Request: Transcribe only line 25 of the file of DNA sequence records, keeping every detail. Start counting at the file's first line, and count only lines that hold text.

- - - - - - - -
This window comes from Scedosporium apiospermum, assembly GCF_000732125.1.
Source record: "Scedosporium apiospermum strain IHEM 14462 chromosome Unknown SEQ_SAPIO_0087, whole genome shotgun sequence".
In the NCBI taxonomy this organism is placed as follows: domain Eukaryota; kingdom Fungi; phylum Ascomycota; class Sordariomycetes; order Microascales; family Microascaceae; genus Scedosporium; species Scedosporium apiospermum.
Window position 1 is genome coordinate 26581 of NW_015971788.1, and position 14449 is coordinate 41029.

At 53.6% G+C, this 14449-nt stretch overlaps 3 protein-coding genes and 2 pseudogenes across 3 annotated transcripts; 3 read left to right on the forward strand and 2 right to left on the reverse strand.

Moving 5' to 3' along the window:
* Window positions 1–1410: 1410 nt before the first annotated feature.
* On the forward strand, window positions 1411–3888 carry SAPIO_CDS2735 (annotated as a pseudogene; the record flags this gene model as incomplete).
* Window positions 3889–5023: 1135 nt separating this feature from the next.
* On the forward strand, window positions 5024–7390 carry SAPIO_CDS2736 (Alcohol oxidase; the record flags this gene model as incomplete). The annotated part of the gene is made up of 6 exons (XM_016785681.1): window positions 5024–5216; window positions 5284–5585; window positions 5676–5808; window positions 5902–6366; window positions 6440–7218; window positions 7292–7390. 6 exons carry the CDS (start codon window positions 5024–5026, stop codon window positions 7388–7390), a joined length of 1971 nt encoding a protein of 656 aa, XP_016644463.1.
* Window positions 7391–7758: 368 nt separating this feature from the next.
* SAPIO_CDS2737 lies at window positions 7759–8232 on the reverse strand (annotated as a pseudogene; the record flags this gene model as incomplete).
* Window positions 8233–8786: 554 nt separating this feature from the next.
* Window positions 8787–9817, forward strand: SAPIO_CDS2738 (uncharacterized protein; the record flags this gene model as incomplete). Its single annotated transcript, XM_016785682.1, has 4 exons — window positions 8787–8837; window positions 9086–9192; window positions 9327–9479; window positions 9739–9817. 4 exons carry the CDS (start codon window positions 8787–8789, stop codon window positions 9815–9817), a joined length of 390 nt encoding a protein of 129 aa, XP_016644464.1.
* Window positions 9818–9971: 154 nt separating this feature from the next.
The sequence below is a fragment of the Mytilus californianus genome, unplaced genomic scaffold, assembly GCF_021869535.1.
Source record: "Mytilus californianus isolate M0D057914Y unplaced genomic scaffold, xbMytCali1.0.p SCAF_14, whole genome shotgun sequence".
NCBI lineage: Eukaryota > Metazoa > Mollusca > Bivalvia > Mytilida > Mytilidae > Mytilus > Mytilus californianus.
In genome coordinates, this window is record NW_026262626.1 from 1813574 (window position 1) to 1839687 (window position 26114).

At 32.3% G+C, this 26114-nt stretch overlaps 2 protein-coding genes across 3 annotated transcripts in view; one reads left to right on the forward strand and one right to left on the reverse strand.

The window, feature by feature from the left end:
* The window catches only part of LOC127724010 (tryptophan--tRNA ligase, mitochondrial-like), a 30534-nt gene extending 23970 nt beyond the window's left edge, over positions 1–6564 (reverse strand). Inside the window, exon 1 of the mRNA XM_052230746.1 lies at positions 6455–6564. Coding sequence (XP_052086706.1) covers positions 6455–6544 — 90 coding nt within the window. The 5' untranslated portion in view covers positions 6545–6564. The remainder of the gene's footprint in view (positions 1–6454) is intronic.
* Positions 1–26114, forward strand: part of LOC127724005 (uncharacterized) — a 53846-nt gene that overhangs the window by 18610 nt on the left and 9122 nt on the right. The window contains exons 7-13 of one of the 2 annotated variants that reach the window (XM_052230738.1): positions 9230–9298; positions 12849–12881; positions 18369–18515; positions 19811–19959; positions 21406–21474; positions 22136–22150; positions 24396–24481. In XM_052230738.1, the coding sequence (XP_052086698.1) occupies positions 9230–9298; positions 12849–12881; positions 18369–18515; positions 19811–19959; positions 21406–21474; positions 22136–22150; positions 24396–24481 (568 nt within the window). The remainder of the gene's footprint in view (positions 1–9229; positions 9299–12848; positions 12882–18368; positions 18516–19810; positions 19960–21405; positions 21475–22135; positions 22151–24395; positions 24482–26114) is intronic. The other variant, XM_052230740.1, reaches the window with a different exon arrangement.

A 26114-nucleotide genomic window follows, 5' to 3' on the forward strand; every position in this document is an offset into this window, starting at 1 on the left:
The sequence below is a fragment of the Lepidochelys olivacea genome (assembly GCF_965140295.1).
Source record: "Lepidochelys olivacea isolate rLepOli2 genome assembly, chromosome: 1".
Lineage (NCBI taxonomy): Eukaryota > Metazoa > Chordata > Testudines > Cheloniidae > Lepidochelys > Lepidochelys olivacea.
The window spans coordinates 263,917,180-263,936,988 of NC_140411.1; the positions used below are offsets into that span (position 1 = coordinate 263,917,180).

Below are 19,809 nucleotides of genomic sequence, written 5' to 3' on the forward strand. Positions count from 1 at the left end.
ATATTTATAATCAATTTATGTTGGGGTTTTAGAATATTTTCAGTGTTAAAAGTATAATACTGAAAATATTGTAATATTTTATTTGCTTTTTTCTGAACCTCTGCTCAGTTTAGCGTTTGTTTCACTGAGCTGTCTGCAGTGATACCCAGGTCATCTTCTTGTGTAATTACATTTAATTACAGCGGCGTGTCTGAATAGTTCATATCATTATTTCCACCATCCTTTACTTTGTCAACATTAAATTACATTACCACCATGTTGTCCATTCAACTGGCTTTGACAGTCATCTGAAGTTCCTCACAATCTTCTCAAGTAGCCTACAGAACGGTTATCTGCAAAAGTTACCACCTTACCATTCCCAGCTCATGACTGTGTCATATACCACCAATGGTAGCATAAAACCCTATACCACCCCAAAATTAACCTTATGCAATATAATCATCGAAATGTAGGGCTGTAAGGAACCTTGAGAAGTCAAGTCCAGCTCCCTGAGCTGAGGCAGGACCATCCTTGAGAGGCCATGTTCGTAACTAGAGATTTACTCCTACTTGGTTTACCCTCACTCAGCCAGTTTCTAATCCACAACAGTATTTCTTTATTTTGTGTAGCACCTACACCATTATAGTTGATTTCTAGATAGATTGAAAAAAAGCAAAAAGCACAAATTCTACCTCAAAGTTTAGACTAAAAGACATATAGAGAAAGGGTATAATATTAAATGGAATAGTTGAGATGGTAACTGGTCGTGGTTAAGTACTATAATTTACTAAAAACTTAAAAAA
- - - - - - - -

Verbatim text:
The sequence below is a fragment of the Lepidochelys olivacea genome (assembly GCF_965140295.1).